When walking out of the The Queen’s Chamber, you will walk throughout The Staircase Gallery which was built above the Entrance Hall in 1506 by Anne Boleyn’s father in 1506, as it gave access between the house and the Long Gallery. The next room to visit is King Henry VIII’s Bedchamber, which is believed to have housed Henry when he stayed at the castle during his wooing and courtship of Anne Boleyn. When I walked into the bedchamber, it is easy to understand why the Boleyn family would have given Henry this room to stay in, as it is very grand, but did make me imagine that Henry loved being in this room as he would be closer to his hearts desire and thought about her whilst he laid in the bed.
The next favourite part of the castle is The Long Gallery, which was built during the 1500’s and was used for entertaining guests and now displays many Tudor figure portraits. However, now the exhibition shows the Wars of the Roses all the way through to the Reformation with portraits of certain figures such as Elizabeth Woodville, Edward IV, Margaret Beaufort to Henry VIII. When I went to Hever Castle, they had an exhibition of Anne’s life through the use of mannequins to depict her as a child with her governess, to her courtship with Henry VIII. I also got the luxury of being able to see the bedframe that Henry VII and Elizabeth of York slept in, and believed may have conceived Henry VIII in. It had such a beautiful and stunning design that I was just in awe of everything in the Long Gallery that I didn’t want to leave and could have spent all day there, just walking in the footsteps of Anne Boleyn and her family.
When you come out of the castle, there is so much more to see especially the stunning 125 acres of grounds to visit! I didn’t get bored walking around the beautiful gardens to admire the Pompeiian Wall, the Italian Garden, and the English Rose Garden which holds 4,000 rose bushes, with all beauty and fragrance.
The first garden that I visited was The Tudor Garden, where it had an exquisite water fountain, but with so many beautiful pale pink flowers throughout the whole garden. It was heavenly and peaceful. It is an amazing place to read and just admire the castle from the gardens. It also contains chess pieces and an astrolabe (which is used the measure the position of the sun, and the position of the sky during the day and night) that has been dated for the reign of Queen Anne. There are herbs that have been planted in the garden, such as marigolds, rosemary, lavender and so many other different herbs.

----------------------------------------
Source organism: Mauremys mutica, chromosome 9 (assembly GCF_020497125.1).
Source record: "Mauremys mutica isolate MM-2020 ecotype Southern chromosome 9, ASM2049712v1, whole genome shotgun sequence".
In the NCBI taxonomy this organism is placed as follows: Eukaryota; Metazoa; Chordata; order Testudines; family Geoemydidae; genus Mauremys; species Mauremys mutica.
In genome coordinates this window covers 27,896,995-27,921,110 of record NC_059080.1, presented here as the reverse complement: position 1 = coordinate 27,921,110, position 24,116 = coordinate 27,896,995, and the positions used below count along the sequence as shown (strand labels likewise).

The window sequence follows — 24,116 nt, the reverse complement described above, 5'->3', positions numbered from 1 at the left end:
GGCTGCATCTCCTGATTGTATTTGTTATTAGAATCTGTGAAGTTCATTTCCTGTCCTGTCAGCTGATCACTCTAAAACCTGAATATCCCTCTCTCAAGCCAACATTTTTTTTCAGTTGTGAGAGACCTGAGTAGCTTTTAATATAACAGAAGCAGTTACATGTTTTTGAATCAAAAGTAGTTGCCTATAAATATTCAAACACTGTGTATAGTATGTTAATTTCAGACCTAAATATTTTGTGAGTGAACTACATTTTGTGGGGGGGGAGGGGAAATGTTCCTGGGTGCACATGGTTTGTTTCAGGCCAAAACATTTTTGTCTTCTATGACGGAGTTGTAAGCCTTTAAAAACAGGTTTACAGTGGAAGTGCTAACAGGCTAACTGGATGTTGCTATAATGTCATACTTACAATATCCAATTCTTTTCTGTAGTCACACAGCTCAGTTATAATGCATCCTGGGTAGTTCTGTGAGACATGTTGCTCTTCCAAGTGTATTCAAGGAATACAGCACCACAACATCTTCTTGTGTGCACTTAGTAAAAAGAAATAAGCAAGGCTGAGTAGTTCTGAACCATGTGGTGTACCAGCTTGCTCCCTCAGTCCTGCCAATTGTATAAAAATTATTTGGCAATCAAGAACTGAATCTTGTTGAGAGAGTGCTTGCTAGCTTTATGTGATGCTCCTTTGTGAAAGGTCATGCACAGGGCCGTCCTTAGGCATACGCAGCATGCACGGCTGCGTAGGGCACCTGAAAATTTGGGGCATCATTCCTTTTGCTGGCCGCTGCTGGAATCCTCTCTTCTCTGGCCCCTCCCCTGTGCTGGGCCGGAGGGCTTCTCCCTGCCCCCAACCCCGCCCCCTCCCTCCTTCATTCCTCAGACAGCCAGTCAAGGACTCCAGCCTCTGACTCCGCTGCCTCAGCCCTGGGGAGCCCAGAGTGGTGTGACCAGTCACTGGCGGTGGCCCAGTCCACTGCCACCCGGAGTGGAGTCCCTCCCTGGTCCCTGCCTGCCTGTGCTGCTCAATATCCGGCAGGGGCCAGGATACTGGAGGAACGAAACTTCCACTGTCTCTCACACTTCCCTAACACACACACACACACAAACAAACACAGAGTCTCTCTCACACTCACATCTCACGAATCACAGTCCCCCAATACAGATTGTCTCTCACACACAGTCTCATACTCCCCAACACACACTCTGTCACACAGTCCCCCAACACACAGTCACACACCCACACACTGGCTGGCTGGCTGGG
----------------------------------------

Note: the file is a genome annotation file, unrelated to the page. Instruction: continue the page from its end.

The next garden that I walked through was the stunning Italian Gardens, which has the exquisite Pompeiian wall. They are such beautiful and colourful gardens, I loved walking through the gardens and even though I know that the gardens were built a long time after Anne Boleyn, but I could imagine her walking through the gardens, admiring the Pompeiian Wall and choosing a flower to smell, and reading outside in the gardens.
The further you walk down through the Italian Gardens, you will reach the Loggia which overlooks the lake, which has a elegant and magnificient water fountain known as The Nymph’s Fountain. It depicts cherubs and female figures, and is made from marble which was taken from Athens. There are plents of animals and wildlife to see at Hever Castle, especially with birds on the lake, but there you can expect to see bees, butterflies and in the Moat by the castle, there are fish swimming about (Koi Carp).
You will never get bored at Hever Castle, there is something for all the family including children, where Hever has a water maze where you must explore which steps you may stand on without water sprouting up and making you all wet! This is definitely a place to visit if you love history, especially Tudor history, but this is certainly a place to visit if you admire and would love to walk in the footsteps of Henry VIII’s infamous second wife; Anne Boleyn!
TIP: If you are coming to Hever by train, Hever train station is a good 15 minute walk to Hever Castle, but I warn you there is a sign for a footpath for Hever Castle, I did once take it and it did not take me anywhere close! My advice would be to follow and walk on the road straight from the station, and when you get to the bottom of the road, turn left and carry on walking until you see a sign for Hever Castle.
TIP: Also, if you have time or would like to see more portraits, I would visit the small, lovely and cosy pub called ‘King Henry VIII’.
TIP: When visiting Hever Castle, before leaving Hever completely, I would suggest that you visit St Peter’s Church across the road from the pub and a 1 minute walk from Hever Castle. This church is very important to the Boleyn history as Anne Boleyn’s father, Thomas Boleyn is buried within the church. Definitely a place to visit if you enjoy learning more about Anne and her family!